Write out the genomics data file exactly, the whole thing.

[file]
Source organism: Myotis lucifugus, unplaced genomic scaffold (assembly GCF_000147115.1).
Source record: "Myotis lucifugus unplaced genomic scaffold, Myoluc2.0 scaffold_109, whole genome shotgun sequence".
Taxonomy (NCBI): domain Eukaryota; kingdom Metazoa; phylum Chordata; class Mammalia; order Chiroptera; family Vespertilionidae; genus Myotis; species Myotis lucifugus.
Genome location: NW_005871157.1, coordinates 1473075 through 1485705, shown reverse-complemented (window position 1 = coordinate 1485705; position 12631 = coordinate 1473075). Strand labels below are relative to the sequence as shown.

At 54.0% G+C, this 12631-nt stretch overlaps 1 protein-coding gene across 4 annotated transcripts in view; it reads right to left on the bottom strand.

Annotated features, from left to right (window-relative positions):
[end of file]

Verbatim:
Source organism: Myotis lucifugus, unplaced genomic scaffold (assembly GCF_000147115.1).
Source record: "Myotis lucifugus unplaced genomic scaffold, Myoluc2.0 scaffold_109, whole genome shotgun sequence".
Taxonomy (NCBI): domain Eukaryota; kingdom Metazoa; phylum Chordata; class Mammalia; order Chiroptera; family Vespertilionidae; genus Myotis; species Myotis lucifugus.
Genome location: NW_005871157.1, coordinates 1473075 through 1485705, shown reverse-complemented (window position 1 = coordinate 1485705; position 12631 = coordinate 1473075). Strand labels below are relative to the sequence as shown.

At 54.0% G+C, this 12631-nt stretch overlaps 1 protein-coding gene across 4 annotated transcripts in view; it reads right to left on the bottom strand.

Annotated features, from left to right (window-relative positions):